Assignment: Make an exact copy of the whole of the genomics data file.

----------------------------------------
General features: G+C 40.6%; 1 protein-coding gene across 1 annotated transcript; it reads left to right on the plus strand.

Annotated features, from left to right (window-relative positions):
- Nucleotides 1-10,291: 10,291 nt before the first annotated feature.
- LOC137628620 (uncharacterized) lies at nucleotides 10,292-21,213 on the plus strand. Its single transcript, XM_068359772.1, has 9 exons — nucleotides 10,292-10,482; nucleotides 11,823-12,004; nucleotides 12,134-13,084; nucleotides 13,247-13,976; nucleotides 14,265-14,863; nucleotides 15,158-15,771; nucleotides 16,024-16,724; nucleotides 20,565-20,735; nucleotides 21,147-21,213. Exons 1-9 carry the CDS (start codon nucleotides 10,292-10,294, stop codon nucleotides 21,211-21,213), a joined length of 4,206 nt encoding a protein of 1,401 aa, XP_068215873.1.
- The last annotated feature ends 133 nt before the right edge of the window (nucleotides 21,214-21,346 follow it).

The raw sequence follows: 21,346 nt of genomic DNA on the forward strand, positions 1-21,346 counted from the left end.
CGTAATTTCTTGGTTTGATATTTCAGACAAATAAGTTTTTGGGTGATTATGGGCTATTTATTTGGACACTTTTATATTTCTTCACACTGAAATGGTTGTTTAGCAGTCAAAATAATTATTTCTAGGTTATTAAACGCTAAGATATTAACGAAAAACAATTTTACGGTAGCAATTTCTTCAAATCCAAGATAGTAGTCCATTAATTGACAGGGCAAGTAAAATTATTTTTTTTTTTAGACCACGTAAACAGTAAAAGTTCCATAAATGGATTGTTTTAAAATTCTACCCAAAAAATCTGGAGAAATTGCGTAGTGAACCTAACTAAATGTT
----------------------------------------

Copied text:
General features: G+C 40.6%; 1 protein-coding gene across 1 annotated transcript; it reads left to right on the plus strand.

Annotated features, from left to right (window-relative positions):
- Nucleotides 1-10,291: 10,291 nt before the first annotated feature.
- LOC137628620 (uncharacterized) lies at nucleotides 10,292-21,213 on the plus strand. Its single transcript, XM_068359772.1, has 9 exons — nucleotides 10,292-10,482; nucleotides 11,823-12,004; nucleotides 12,134-13,084; nucleotides 13,247-13,976; nucleotides 14,265-14,863; nucleotides 15,158-15,771; nucleotides 16,024-16,724; nucleotides 20,565-20,735; nucleotides 21,147-21,213. Exons 1-9 carry the CDS (start codon nucleotides 10,292-10,294, stop codon nucleotides 21,211-21,213), a joined length of 4,206 nt encoding a protein of 1,401 aa, XP_068215873.1.
- The last annotated feature ends 133 nt before the right edge of the window (nucleotides 21,214-21,346 follow it).

The raw sequence follows: 21,346 nt of genomic DNA on the forward strand, positions 1-21,346 counted from the left end.
CGTAATTTCTTGGTTTGATATTTCAGACAAATAAGTTTTTGGGTGATTATGGGCTATTTATTTGGACACTTTTATATTTCTTCACACTGAAATGGTTGTTTAGCAGTCAAAATAATTATTTCTAGGTTATTAAACGCTAAGATATTAACGAAAAACAATTTTACGGTAGCAATTTCTTCAAATCCAAGATAGTAGTCCATTAATTGACAGGGCAAGTAAAATTATTTTTTTTTTTAGACCACGTAAACAGTAAAAGTTCCATAAATGGATTGTTTTAAAATTCTACCCAAAAAATCTGGAGAAATTGCGTAGTGAACCTAACTAAATGTT